Resumes For Dummies
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What can you add to your resume that will strengthen your image? You could, for instance, draw from your activities to show that you’ve got the right stuff. John Gill of Carlsbad, California, paid his own expenses to spend his college spring break building houses for the poor in Mexico. That act of sacrifice shows Gill’s character; he goes out of his way to do important things for others. That’s good resume content.

What’s in your diary that may strengthen your image? Here are a few thoughts on buffing your image.


Activities can be anything from hobbies and sports to campus extracurricular participation. The trick is to analyze how each activity is relevant to the target job; discuss skills, knowledge, or other competencies developed; and list all accomplishments.

In addition, avoid potentially controversial activities: Stating that you’re a moose hunter won’t endear you to animal-loving employers. Stating you skydive in your spare time may make you appear a health risk. If you’ve been able to research the reader and have found that you two have a common interest, list it on your resume so it can become an icebreaker topic during an interview.

It doesn’t matter how proud of your activities and hobbies you might be. If they aren’t relevant, don’t include them because they’ll just take up precious space that you could use to sell what really matters to the prospective employer.

Organizations and affiliations

Give yourself even more credentials with professional and civic affiliations. Mention all-important offices held. Relate these affiliations to your reader in terms of marketable skills, knowledge, and accomplishments. A high profile in the community (online or local) is particularly important for many professions.

Just as you should be careful about which activities you identify, so too should you be sensitive to booby traps in organization memberships:

  • Listing too many organizations may make the reader wonder when you’d have time to do the job.

  • Noting that you belong to one minority group organization may work in your favor, but reporting your membership in five minority group organizations may raise red flags. The recruiter may worry that you’re a trouble-making activist.

  • And, of course, you know better than to list your membership in religious or political organizations (unless you’re applying for a job that requires such membership). These affiliations don’t apply to your ability to do the job, and some readers may use them to keep you out of the running.

Honors and awards

This part of your resume is tricky as a stand-alone section because it typically comes near the end of your resume and makes such valuable information easy to miss. Relevant awards can have greater punch if they appear higher in the resume, such as if you mention it in the summary or include it as an accomplishment under the job at which you earned it.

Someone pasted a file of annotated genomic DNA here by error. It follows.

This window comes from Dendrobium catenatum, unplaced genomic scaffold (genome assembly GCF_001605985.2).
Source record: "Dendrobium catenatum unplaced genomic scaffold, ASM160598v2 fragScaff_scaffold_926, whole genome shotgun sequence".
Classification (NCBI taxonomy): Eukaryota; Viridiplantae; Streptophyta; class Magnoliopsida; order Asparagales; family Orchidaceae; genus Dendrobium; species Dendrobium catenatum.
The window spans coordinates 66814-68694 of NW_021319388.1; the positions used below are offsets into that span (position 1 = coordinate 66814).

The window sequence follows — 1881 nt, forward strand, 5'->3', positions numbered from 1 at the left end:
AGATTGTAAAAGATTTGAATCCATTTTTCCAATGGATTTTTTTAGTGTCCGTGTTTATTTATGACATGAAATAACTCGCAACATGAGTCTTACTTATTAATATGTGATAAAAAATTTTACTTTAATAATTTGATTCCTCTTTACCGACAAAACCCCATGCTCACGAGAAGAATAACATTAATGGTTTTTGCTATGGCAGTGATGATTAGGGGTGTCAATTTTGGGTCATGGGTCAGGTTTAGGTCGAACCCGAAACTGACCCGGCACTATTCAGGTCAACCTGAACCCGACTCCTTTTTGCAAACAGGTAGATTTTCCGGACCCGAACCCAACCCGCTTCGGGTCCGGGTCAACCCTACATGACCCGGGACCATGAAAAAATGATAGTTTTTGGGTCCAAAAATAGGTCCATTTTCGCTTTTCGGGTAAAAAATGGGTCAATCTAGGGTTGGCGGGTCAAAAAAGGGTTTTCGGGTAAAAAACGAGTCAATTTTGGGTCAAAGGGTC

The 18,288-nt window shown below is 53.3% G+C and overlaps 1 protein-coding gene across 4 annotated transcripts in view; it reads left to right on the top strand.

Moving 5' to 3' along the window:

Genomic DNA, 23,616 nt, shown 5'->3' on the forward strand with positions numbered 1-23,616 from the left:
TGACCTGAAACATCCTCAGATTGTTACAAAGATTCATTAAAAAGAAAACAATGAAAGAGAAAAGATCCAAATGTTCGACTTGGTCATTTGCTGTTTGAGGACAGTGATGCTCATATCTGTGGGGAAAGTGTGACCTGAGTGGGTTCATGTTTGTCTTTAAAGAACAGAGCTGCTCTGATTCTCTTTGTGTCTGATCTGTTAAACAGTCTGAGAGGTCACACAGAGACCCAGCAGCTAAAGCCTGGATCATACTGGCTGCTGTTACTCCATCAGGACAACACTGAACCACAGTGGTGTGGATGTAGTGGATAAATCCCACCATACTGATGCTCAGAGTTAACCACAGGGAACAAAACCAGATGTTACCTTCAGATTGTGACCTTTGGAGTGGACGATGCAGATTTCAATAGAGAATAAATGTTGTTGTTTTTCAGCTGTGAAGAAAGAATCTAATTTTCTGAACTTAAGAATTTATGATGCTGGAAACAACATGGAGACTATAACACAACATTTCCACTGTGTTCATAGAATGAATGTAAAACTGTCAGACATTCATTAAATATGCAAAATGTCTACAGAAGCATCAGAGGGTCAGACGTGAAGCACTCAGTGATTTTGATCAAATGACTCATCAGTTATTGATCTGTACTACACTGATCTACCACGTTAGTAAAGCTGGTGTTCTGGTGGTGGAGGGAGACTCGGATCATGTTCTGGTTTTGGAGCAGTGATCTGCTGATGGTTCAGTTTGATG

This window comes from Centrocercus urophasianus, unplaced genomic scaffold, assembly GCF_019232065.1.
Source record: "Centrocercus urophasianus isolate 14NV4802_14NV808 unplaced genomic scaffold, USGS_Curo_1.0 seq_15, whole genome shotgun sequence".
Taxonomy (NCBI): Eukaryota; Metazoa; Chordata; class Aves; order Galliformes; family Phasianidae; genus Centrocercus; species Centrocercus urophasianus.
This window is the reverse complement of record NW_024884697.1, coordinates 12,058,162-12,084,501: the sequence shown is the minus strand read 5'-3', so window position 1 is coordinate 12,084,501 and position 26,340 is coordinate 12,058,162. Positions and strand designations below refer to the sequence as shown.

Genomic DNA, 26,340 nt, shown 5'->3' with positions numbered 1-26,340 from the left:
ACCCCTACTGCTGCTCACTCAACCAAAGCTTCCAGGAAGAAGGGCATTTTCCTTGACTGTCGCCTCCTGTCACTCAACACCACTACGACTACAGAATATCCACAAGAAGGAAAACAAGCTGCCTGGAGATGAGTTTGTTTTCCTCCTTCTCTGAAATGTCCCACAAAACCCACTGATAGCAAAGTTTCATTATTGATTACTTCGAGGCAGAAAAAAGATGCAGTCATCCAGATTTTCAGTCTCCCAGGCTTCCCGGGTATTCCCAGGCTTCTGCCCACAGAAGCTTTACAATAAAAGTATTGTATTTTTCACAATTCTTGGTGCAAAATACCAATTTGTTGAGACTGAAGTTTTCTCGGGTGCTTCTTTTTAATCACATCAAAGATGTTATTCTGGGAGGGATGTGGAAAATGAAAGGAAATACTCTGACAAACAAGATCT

If the award is a major industry award, be sure to mention it in the summary section, even as “industry-award winner for …” If the award was for company performance, then tie it into that job and make it stand out with bolding and italics.

Smaller awards or lengthier listings can be in a separate section. Otherwise, don’t hide your illustrious achievements. After all, someone saw fit to award you for them!

It’s not necessary to list awards and recognitions that have nothing to do with work or that don’t show you in a professional light, such as winning the Chili Cook-off if you aren’t applying for a job as a chef.

However, some seemingly irrelevant awards can add value from a competencies standpoint. If there is a competency for a job you are targeting that you don’t meet between work and school, an award could do the trick.

Consider new graduate, Tom Nichols. At 15, he was the youngest person to win a fishing tournament and his prize was a new boat. By itself, this accolade is meaningless to the resume, but the context makes it valuable toward his pursuit of a medical sales position.

In order to keep the boat, he had to be able to pay for it. To pay for the boat, he started an informal charter business. His clients were local doctors and surgeons, because his dad is a doctor. Can you connect the dots? Tom has tons of transferable value to play up in his new graduate resume in areas such as physician relations, selling, drive, and enterprising spirit.


After citing an accomplishment, add immediately beneath it a short, flattering quote from your boss or a client. (Alternative placement: Present an endorsement in an italic typeface in a left- or right-hand column by your summary, or at the bottom of your resume.) Here are a few examples of endorsements:

  • For an information systems technician: Tom is a cost-cutting maven. He was the driving force behind an 80 percent cut in Internet access and telephone costs. — Bill Jones, CEO

  • For a sales rep at a toner and cartridge shop: Jennifer Robertson’s resourcefulness in getting inside the SoapSuds account and expanding it by 15 percent after others had tried for months is truly impressive. — Kevin Bloch, General Manager

  • For an administrative support person: Sarah is a dynamo of energy and enthusiasm; she streamlined our project procedures and made the office feel like a home. — Kathryn Smith, Business Owner

Endorsements work, or advertisers wouldn’t spend billions of dollars to use them. Be sure to check with your source before adding a quote to your resume.

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